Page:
Causation/emergence LO3740
Fri, 17 Nov 95 15:45:37 EST

Explanations of emergence often demonize causation, but that's a
dangerous rhetorical strategy. I came across the following
explanation of causation, which I will commit to memory.
It is from John R. Searle, "The Mystery of Consciousness (part 1)"
NY Review of Books, 2 Nov 95. (Searle's two-part essay is essential
for understanding the current debate on consciousness.)

"...If brain processes cause consciousness, then it seems to many
people that there must be two different things, brain processes as
causes, and conscious states as effects, and this seems to imply
dualism. This second mistake derives in part from a flawed conception
of causation. In our official theories of causation we typically
suppose that all causal relations must be between discrete events
ordered sequentially in time. For example, the shooting caused the
death of the victim.

"Certainly, many cause and effect relations are like that, but by no
means all. Look around you at the objects in your vicinity and think
of the causal explanations of the fact that the table exerts pressure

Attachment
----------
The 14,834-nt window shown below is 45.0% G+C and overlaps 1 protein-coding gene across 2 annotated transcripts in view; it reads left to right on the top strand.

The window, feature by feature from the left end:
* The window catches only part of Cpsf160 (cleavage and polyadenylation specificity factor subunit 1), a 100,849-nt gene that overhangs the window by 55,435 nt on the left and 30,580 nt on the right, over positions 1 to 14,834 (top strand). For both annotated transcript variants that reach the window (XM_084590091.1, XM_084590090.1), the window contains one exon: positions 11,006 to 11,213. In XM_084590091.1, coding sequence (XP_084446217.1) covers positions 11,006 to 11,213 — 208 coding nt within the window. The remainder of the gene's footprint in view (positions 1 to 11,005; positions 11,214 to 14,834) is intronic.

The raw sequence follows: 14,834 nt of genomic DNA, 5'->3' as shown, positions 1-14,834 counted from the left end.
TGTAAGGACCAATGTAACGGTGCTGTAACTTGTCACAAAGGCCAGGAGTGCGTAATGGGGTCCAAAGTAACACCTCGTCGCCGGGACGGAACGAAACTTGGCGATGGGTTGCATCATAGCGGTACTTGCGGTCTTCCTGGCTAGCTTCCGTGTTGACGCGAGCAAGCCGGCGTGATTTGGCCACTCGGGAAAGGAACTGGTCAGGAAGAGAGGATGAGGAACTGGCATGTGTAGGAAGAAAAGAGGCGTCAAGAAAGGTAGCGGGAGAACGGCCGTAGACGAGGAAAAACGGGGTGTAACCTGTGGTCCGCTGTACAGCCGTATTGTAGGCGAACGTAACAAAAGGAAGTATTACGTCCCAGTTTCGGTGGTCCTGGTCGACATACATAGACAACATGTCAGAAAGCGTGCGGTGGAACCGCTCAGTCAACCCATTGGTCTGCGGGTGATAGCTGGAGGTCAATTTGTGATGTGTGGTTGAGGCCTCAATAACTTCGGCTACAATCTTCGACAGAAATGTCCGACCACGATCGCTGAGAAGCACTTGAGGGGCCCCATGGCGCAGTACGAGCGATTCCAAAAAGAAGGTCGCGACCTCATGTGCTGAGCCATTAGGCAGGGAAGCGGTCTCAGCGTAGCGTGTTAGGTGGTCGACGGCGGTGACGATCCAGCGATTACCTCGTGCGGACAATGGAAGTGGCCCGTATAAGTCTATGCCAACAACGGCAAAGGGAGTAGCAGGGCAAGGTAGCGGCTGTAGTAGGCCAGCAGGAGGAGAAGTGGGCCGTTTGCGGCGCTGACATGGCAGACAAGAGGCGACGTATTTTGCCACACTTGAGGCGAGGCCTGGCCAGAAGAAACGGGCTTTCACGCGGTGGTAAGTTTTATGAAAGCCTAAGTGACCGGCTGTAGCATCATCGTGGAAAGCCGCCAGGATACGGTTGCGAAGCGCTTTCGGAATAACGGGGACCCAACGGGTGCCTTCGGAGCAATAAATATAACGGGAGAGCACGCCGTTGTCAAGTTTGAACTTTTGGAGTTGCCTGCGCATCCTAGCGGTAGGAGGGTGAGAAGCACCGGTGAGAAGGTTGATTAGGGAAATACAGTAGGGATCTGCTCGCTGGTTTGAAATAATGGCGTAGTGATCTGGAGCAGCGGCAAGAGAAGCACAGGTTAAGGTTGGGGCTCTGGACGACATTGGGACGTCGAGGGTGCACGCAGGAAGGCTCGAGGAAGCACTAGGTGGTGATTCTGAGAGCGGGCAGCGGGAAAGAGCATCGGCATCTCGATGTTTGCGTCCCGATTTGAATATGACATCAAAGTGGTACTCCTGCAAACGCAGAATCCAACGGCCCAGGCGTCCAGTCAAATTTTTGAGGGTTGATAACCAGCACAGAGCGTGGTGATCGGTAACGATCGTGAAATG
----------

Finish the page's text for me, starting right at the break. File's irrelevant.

on the rug. This is explained by the force of gravity, but gravity is
not an event. Or think of the solidity of the table. It is explained
causally by the behavior of the molecules of which the table is
composed. But the solidity of the table is not an extra event, it is
just a feature of the table. Such examples of non-event causation
give us appropriate models for understanding the relation between my
present state of consciousness and the underlying neurobiological
processes that cause it. Lower-level processes in the brain cause my
present state of consciousness, but that state is not a separate
entity from my brain; rather it is just a feature of my brain at the
present time. By the way, this analysis -- that brain processes CAUSE
consciousness but that consciousness is A FEATURE OF the brain
provides us with a solution to the traditional mind-body problem, a
solution which avoids both dualism and materialism, at least as they
are traditionally conceived."